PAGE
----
CHABROW: Who is to develop these metrics?
REITINGER: That is going to be a broad spectrum. Clearly, a big role there lies in National Institute of Standards and Technology within the Department of Commerce. They have done some groundbreaking work, including developing sets of controls for FISMA (Federal Information Security Management Act), working on metrics for things like how effective cybersecurity tools are within the Department of Homeland Security. We have done great work with the private sector and internally on working to develop the right metrics for the security of infrastructures, sectors, all of us are going to have to collaborate together going forward to make sure that that set of metrics covers what it needs to.
CHABROW: As you know, there is a lot of activity, mostly in the Senate, around several Bills being developed relating to cybersecurity. What would you like to see come out of Congress relating to cybersecurity?
REITINGER: I am not in a position yet to make any particular (prediction) of Congress in this space. I think that the attention that Congress is giving to the issue is very valuable and we look forward to working with Congress to have the best policy regime possible so that we in government and the private sector can be fully effective.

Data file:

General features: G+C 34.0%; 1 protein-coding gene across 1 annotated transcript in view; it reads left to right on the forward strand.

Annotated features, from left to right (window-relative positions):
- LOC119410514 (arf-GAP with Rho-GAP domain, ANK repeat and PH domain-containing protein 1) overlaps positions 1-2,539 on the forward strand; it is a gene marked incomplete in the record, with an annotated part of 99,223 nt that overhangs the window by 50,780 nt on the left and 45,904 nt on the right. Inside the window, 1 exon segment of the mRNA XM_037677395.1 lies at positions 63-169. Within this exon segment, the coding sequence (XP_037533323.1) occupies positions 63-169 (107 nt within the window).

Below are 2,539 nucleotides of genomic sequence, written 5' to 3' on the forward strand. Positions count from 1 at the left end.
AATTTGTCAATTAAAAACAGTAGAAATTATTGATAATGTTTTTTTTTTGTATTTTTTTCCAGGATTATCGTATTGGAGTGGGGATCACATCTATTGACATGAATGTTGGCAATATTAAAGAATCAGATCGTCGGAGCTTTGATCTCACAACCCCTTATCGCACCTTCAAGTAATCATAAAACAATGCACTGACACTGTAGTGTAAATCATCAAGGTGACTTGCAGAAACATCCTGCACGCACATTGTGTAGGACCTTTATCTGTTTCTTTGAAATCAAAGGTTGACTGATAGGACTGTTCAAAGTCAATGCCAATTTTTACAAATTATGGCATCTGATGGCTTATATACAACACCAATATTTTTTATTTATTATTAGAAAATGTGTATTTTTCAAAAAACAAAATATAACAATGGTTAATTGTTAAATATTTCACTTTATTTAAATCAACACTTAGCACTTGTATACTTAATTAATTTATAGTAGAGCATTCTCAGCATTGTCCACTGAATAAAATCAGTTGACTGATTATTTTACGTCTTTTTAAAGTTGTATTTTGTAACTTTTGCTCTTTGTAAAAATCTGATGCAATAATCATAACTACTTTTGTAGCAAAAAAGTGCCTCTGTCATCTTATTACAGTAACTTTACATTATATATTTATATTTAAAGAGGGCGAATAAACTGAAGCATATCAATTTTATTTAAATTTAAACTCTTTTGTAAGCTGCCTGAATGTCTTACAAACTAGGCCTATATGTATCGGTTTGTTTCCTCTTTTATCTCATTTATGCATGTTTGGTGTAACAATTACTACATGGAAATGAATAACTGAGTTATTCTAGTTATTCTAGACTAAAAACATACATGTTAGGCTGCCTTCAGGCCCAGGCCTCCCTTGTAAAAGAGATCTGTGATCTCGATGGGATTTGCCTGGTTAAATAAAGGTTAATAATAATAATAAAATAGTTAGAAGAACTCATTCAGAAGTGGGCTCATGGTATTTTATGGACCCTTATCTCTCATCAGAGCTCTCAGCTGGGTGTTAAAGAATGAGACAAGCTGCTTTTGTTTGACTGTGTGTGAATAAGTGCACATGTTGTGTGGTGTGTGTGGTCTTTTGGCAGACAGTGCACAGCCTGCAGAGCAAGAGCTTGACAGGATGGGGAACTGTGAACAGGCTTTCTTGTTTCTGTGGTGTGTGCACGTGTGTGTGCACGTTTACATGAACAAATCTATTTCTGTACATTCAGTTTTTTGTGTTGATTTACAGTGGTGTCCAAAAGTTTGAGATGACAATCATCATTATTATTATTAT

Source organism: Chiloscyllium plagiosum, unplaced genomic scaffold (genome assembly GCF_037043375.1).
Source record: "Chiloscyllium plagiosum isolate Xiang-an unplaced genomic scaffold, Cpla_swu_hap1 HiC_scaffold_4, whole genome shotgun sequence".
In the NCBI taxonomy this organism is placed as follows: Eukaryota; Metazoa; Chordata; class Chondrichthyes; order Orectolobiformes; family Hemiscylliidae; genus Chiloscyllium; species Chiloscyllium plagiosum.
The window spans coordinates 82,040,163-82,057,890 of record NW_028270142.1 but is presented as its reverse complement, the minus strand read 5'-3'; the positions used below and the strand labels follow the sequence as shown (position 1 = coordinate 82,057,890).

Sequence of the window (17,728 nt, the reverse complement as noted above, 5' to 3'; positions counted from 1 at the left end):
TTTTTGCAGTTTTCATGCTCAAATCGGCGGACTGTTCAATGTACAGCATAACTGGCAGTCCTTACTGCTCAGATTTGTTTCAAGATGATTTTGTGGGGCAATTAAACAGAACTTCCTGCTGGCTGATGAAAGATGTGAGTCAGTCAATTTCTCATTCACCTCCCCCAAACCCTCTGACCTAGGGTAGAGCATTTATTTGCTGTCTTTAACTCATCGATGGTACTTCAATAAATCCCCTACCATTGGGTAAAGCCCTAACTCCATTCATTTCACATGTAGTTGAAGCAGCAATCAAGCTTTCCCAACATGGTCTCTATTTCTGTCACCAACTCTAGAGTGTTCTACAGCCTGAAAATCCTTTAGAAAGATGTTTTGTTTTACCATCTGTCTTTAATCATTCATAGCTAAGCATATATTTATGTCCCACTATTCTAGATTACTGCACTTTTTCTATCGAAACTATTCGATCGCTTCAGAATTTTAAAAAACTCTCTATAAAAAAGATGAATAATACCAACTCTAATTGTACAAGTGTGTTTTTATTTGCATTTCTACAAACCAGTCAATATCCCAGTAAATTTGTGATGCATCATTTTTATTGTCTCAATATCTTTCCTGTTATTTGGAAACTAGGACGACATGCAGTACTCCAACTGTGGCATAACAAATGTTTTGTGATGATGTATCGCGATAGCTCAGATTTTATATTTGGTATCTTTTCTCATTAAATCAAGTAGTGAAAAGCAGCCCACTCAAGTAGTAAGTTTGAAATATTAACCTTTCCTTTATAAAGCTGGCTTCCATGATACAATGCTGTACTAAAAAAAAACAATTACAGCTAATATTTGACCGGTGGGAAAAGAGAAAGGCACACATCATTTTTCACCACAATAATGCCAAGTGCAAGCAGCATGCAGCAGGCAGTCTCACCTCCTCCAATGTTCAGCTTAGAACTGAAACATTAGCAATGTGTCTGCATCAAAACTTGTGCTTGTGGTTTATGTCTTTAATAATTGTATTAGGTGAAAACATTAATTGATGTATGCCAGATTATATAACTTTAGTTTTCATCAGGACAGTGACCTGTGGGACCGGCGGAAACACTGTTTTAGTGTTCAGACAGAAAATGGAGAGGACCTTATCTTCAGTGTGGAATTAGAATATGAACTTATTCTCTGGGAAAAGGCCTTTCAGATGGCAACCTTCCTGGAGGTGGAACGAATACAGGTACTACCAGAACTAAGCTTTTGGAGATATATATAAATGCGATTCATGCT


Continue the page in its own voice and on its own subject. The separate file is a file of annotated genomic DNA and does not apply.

CHABROW: Are you or someone on your staff meeting with Sen. Joseph Lieberman? He is supposedly putting together an omnibus cybersecurity bill?
REITINGER: I travel to the Hill a fair amount as do people from across DHS. Congress is obviously a critical stakeholder.
CHABROW: Anything else you would like to add?
REITINGER: You asked before about what sorts of things are we doing. One of the key things that we announced recently that you are probably familiar with and may have written about is the creation of the National Cybersecurity in Communications Integration Center and that is just one example of how we are moving forward to take the capabilities that we have got and integrate them in a more effective way.
The NCCIC is a collocation of some of our key cybersecurity and communications operations centers so that their watch capabilities are sitting together, breathing the same air, increasingly with the private sector will work jointly to make sure our information and communications networks are as secure as possible.
The other important thing about that is we are listening to our customers, to our stakeholders. The creation of an entity like the NCCIC has been recommended by the National Security Telecommunications Advisory Committee, by a tiger team that was established over a year ago, and by various other private and public bodies, including the Government Accountability Office. We are listening. We are figuring out where we can go to be most effective and we are working jointly in full partnership with our government partners and the private sector to bring all of the national capabilities we have got to bear on the problem.